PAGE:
Regarding the review itself, it seems to be complaining about how the game doesn't hold your hand, but this is exactly one of the main appeals of the game. It only teaches you the basics, but it expects the player to learn most mechanics on their own, including the protagonist's movements and what certain items do. It rewards exploring and experimenting. You're free to roam the world as you wish, but there are still hints of where you should go in order to progress, as the Yellow creature of the tutorial will show you where to go, and a curious player will follow those hints as they may lead to the protagonist's family.
Rain World is an excellent game, but you have to play it with a very specific mindset in order to fully enjoy it. Your character doesn't get stronger, instead you as a player get better at using the tools at your disposal. If you're looking for a survival experience in an atmospheric world full of challenges and implied spiritual themes, then this is the game for you.
I don't blame the reviewer for not falling in love with Rain World-- it's an incredibly esoteric, weird, and unbelievably hard survival platformer that doesn't tell you much of anything at the start. It doesn't give you a goal, gives you only the vaguest hints of where to go, doesn't hold your hand-- but to see those things as negative is sort of missing the point of Rain World. The game has genuine missteps: a kinda wonky camera system, some glitches. The unfair difficulty is (largely) not one of them.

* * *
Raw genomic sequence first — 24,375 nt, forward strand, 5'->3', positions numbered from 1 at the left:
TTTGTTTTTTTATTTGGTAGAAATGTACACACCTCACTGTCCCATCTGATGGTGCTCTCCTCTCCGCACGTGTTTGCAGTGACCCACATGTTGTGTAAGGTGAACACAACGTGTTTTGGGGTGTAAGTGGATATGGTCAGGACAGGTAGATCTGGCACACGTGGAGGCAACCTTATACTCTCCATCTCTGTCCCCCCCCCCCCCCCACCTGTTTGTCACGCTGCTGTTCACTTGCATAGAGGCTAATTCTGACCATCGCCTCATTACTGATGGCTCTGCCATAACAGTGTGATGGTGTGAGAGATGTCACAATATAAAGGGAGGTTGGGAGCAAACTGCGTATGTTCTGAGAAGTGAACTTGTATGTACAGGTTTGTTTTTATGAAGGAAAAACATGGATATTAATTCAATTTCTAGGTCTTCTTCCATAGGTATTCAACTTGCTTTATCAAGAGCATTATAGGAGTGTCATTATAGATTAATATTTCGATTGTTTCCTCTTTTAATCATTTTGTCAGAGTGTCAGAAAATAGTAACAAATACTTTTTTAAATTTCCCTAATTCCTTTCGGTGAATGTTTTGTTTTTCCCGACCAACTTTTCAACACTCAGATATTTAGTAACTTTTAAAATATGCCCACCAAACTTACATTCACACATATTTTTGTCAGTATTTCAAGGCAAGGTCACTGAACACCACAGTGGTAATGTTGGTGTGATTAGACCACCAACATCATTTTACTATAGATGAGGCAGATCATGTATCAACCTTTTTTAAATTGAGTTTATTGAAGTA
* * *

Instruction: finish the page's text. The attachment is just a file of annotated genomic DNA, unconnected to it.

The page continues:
And yeah! It is unfair, and that's perfect for what it's going for—you are a small, not yet fully grown creature, separated from the pack, and thrown into a world of endless despair and suffering with only fleeting, fragile moments of light and kinship. I didn't realise until MUCH later in the game that the line in the trailer about everything being stuck in an endless cycle of death and rebirth was not poeticism, it was VERY literal; every time you die, you reincarnate, the same as every other creature. It's a sci-fi world inspired by buddhist and transhumanist ideas, where the family you had is taken from you, and you cannot die, leaving you to search for any sort of meaning in this existence of endless suffering, essentially... and by you, I mean YOU the player, because you don't initially know what the point of the game even is, or what you're trying to achieve. That meaning is something you're both searching for. It's bleak! It sometimes feels hopeless, (though it's also very exciting to be chased around by large predators, stumbling and tumbling as you scramble to get away) I wondered many times throughout my playthrough if I had the strength or patience in me to reach the end, especially when I had NO idea where I was going, largely...